Proponents of immigration reform tend to spend a lot of time emphasizing the need for immigrants to assimilate into American culture.
One of the provisions in the Senate’s bipartisan plan on immigration reform tasks immigrants with “learning English and the basics about America’s history” before attaining permanent residency, as Sen. Richard Durbin (D-Ill.) emphasized Monday afternoon when the senators unveiled their blueprint. Sen. Bob Menendez (D-N.J.) noted that this was a first in American history.
Immigration reform critics often cite this as a major sticking point for reform. Some, like the late political scientist Samuel Huntington, have argued that the latest wave of Latino immigration is fundamentally unlike waves of European workers.
But it just isn’t so. In 2007, the political scientists Jack Citrin, Amy Lerman, Michael Murakami and Kathryn Pearson decided to test Huntington’s theory against the available evidence about Latino assimilation. They found no evidence whatsoever that Mexican and other Latin American immigrants are assimilating more slowly than did previous waves of immigrants.
Take language acquisition: Contrary to popular belief and Adam Sandler films, Latino immigrants acquire English as quickly as, or more quickly than, Asian and European immigrants.Although Mexican immigrants lagged behind on language acquisition in 1980, the gap was closed by 2000, the researchers found.
First-generation Mexican immigrants still lag behind on learning English, but second-generation Americans, including those who live with their first-generation parents, acquire English just as fast as do Asian or European immigrants. (Non-Latino second-generation immigrants acquire English even faster. Filipino immigrants beat everyone, perhaps owing to the Philippines’ half-century under U.S. sovereignty.):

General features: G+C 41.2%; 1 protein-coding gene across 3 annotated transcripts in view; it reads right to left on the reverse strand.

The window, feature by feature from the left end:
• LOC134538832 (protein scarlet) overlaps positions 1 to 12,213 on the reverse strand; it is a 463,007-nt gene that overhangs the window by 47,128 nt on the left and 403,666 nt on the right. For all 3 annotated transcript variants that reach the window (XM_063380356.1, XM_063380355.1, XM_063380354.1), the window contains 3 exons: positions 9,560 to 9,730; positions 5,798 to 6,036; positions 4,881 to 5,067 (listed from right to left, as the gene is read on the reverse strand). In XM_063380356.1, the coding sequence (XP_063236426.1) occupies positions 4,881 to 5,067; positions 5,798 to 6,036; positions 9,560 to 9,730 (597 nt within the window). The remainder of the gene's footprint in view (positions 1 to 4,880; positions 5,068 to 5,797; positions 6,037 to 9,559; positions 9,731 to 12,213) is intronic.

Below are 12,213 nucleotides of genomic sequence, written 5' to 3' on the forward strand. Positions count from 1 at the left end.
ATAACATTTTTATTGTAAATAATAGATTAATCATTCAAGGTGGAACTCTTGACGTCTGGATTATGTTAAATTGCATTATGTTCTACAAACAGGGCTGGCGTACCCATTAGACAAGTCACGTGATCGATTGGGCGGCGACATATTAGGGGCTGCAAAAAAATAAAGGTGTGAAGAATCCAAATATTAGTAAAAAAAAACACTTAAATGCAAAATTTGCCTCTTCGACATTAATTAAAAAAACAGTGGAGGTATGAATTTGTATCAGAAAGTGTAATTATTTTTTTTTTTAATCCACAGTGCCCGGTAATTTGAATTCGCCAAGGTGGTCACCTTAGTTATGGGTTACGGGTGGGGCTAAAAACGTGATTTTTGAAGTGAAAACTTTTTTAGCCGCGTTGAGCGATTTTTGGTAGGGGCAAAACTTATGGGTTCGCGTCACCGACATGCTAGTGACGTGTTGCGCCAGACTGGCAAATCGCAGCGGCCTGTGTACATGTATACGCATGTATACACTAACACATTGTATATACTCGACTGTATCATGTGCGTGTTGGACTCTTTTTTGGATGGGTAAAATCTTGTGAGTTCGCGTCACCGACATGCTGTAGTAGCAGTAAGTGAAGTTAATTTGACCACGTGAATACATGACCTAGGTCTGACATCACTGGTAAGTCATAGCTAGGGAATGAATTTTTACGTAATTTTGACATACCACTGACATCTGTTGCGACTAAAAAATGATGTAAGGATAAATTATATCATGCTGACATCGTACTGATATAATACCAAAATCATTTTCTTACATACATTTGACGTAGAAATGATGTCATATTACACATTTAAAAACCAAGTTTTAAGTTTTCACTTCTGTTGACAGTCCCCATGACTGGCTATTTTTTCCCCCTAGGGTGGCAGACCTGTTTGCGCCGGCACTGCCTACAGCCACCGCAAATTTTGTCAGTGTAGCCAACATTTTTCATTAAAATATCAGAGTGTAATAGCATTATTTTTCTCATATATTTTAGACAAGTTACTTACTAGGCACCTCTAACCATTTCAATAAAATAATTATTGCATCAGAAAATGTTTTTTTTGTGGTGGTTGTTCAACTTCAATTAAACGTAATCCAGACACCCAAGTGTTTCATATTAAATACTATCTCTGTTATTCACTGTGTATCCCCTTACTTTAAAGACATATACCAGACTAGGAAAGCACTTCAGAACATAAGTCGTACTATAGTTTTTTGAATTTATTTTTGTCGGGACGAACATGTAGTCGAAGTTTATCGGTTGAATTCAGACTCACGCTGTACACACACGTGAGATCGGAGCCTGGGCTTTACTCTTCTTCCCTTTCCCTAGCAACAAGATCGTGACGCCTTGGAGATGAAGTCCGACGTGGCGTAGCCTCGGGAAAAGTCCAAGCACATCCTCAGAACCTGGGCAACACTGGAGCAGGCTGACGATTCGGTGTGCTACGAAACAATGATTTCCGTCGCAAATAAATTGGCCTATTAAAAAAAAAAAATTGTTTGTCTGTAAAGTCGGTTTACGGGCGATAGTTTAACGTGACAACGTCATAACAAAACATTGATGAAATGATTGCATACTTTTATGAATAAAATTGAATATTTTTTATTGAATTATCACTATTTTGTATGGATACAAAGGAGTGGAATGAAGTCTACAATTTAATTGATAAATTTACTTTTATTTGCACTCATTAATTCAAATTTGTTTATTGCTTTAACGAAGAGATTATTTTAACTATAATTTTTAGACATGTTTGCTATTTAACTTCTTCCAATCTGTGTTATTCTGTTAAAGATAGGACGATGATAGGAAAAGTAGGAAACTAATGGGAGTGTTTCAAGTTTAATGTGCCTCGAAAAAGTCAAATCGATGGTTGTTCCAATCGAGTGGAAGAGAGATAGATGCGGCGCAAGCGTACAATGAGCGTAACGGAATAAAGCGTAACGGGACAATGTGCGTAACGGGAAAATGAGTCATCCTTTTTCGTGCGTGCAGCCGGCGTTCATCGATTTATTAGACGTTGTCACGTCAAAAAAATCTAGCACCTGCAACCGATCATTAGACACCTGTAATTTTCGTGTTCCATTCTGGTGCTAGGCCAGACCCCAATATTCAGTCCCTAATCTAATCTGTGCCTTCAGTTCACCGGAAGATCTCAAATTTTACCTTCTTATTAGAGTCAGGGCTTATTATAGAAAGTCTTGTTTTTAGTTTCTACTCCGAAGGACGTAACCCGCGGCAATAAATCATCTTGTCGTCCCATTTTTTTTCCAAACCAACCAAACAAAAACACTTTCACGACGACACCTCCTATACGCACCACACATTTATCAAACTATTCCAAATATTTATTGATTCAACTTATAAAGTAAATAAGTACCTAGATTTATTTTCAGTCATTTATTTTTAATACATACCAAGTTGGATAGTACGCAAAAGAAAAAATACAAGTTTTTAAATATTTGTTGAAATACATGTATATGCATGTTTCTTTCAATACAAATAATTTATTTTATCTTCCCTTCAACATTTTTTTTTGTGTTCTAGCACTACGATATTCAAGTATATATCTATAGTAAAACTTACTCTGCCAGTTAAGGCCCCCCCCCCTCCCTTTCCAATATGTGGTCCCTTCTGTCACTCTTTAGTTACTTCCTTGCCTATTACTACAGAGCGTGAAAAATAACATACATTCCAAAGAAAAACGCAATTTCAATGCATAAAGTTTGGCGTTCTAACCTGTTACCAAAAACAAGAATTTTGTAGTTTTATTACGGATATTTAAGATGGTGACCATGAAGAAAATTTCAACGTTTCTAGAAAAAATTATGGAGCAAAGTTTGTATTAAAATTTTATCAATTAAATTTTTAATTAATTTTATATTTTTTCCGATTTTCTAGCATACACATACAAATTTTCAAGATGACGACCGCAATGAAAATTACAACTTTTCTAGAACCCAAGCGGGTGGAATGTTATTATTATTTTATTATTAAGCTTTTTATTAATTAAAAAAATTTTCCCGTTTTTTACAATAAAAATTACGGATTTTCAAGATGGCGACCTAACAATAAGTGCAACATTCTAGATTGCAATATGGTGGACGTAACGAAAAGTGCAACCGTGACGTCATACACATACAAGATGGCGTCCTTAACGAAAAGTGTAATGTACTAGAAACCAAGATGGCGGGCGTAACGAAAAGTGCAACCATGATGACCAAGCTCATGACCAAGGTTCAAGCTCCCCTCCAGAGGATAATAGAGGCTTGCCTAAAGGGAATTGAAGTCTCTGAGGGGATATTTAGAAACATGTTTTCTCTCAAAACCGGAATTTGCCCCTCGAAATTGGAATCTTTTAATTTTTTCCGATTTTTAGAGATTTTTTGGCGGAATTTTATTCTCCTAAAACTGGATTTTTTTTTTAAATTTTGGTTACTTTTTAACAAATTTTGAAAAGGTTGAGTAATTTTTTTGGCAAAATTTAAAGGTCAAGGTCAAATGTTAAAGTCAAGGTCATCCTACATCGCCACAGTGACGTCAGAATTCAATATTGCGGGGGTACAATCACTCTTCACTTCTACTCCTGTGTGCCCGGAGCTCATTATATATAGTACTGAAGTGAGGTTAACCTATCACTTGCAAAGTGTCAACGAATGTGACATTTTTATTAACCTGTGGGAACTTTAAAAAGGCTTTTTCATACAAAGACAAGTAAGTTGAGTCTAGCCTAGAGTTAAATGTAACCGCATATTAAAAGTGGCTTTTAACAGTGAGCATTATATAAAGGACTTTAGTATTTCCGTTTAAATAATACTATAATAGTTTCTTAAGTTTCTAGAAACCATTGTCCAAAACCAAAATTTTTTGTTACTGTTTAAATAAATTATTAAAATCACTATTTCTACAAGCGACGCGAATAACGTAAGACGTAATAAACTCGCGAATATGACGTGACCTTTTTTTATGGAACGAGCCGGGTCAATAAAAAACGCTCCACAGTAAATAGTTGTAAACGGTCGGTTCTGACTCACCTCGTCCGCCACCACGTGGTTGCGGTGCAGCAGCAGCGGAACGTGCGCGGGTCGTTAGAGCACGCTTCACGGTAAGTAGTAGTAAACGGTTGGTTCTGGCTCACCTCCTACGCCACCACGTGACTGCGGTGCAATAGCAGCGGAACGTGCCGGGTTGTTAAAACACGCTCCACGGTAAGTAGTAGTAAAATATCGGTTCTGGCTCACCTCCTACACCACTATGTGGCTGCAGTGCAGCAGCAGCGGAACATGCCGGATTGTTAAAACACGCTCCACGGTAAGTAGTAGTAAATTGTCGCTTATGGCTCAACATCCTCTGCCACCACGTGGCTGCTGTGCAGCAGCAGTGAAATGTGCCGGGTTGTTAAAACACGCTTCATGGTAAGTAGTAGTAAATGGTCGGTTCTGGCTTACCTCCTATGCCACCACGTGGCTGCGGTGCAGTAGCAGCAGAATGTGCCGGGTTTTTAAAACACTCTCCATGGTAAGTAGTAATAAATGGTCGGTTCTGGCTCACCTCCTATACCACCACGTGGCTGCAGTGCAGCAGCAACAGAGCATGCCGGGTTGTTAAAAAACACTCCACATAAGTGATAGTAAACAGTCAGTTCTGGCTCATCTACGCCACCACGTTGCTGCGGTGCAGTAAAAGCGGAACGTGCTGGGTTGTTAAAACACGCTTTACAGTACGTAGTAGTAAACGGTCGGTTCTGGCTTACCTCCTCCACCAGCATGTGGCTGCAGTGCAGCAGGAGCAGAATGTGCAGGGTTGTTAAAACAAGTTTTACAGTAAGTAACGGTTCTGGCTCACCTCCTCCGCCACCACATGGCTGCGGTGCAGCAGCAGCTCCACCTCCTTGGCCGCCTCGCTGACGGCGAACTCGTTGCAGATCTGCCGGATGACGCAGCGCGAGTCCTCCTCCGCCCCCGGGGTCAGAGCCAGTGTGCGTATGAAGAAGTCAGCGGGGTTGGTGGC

This translates over to policy. Non-Hispanic Americans tend to support making English the official language of the United States by large margins, and first- and second-generation Latino immigrants tend to be more skeptical about making English official. But by the third generation, the gap disappears:
My point — and the authors’ — isn’t to champion the movement to make English our official language or suggest that rising Hispanic support for such a law is a good or bad thing. But the research on third-generation Hispanics reveals a surprising point of convergence with other racial groups who favor language assimilation by making English official.
And this just scratches the surface of Citrin’s and his colleagues’ findings on the assimilation of Latino immigrants. “Hispanics appear to be no more or less religious than whites,” they write. “Nor do they exhibit a lower commitment to the importance of working hard to get ahead.” There just aren’t any differences to be found.